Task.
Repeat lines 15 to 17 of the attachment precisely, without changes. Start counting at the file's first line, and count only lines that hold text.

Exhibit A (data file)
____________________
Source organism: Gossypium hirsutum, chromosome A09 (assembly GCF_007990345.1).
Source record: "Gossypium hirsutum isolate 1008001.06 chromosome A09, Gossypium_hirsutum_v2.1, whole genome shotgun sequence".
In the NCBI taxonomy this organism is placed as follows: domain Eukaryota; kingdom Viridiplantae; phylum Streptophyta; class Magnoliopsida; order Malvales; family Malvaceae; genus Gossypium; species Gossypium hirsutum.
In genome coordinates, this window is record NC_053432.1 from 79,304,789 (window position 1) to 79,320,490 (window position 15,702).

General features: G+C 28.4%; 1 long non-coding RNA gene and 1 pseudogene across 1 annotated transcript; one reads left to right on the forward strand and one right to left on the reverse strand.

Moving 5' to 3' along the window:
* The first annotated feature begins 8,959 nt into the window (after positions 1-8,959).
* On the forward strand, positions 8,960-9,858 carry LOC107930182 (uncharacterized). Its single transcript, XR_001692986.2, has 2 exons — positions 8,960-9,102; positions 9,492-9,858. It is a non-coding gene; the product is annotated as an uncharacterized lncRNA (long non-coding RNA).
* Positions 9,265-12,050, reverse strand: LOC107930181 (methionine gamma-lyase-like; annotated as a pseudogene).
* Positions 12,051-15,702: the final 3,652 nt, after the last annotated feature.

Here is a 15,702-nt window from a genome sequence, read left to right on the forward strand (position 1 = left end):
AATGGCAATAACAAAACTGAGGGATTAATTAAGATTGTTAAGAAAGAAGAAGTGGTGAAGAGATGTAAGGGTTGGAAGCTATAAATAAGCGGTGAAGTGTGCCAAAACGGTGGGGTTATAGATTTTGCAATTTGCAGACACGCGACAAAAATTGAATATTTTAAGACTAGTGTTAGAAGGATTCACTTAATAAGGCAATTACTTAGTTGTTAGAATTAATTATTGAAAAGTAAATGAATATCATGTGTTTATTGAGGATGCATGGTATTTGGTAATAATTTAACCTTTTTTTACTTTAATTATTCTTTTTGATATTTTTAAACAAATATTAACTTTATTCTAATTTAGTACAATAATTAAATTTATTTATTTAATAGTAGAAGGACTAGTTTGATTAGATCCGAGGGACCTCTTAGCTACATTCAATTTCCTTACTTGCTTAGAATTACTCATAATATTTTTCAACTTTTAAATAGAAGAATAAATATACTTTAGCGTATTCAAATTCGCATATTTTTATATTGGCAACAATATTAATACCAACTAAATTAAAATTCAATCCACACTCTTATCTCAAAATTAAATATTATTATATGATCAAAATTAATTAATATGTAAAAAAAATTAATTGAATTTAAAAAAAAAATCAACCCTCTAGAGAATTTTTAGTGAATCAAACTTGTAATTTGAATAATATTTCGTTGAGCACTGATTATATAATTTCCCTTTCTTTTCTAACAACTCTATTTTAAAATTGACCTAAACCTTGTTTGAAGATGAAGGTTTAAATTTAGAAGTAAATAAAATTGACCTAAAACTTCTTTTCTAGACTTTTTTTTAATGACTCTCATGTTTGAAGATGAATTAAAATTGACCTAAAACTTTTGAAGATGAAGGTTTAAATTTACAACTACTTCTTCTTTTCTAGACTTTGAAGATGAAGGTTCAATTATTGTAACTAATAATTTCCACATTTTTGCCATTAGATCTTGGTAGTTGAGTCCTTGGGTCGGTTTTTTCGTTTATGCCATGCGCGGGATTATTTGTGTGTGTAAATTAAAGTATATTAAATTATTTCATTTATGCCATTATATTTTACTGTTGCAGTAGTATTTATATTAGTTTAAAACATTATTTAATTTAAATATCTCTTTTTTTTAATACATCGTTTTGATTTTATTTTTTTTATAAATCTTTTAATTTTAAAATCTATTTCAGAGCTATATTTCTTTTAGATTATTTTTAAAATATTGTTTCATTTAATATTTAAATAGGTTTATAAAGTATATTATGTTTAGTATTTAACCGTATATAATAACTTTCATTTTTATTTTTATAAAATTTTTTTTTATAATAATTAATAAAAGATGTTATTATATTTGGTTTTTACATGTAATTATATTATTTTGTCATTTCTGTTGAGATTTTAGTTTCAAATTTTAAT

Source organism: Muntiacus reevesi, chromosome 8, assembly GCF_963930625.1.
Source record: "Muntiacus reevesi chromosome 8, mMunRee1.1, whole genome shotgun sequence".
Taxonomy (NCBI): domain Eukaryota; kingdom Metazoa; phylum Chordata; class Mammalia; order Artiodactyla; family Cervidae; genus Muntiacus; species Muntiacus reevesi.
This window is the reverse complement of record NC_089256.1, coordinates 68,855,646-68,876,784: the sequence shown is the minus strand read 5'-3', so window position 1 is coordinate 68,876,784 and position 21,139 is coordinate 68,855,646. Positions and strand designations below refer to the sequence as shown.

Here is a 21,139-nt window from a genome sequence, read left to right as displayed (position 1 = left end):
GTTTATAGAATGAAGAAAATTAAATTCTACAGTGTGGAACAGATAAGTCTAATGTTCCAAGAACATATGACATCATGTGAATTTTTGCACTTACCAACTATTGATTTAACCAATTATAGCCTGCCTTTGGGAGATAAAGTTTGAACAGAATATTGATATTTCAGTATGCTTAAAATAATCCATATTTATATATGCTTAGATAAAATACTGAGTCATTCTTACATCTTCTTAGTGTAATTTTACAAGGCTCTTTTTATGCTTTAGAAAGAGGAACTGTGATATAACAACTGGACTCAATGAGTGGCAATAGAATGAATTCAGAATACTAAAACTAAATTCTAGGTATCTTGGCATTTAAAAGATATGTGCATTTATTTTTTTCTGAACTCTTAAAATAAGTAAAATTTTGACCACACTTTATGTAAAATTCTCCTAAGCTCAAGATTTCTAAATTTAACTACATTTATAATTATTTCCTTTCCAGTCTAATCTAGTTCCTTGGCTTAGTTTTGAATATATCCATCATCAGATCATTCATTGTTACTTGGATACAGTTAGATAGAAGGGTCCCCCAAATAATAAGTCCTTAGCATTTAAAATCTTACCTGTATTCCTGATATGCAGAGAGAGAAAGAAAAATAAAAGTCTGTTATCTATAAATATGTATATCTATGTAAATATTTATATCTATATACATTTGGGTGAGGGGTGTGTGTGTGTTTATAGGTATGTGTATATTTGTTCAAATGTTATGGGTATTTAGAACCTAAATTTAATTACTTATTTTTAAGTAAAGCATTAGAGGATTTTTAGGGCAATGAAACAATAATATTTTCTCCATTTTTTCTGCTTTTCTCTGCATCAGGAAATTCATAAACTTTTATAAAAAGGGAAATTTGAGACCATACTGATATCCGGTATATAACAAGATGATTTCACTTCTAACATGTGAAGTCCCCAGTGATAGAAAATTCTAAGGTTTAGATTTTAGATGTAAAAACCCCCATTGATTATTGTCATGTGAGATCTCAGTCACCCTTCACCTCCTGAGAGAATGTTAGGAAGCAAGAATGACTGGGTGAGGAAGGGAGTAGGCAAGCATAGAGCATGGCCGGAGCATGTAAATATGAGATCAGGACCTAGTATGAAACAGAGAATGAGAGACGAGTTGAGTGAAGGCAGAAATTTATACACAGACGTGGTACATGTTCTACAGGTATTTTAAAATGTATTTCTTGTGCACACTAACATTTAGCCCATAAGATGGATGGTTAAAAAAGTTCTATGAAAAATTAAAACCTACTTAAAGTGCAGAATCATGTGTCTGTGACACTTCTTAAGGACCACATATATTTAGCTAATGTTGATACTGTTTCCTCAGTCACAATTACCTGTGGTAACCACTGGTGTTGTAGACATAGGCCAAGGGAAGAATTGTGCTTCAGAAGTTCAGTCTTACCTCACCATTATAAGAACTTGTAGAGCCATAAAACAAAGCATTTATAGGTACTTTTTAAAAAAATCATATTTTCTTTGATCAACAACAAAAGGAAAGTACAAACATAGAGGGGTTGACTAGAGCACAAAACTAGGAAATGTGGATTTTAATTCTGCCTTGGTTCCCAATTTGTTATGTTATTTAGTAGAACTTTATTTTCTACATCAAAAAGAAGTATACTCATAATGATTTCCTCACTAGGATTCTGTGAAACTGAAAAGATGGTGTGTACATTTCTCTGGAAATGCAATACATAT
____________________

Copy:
Taxonomy (NCBI): domain Eukaryota; kingdom Metazoa; phylum Chordata; class Mammalia; order Artiodactyla; family Cervidae; genus Muntiacus; species Muntiacus reevesi.
This window is the reverse complement of record NC_089256.1, coordinates 68,855,646-68,876,784: the sequence shown is the minus strand read 5'-3', so window position 1 is coordinate 68,876,784 and position 21,139 is coordinate 68,855,646. Positions and strand designations below refer to the sequence as shown.

Here is a 21,139-nt window from a genome sequence, read left to right as displayed (position 1 = left end):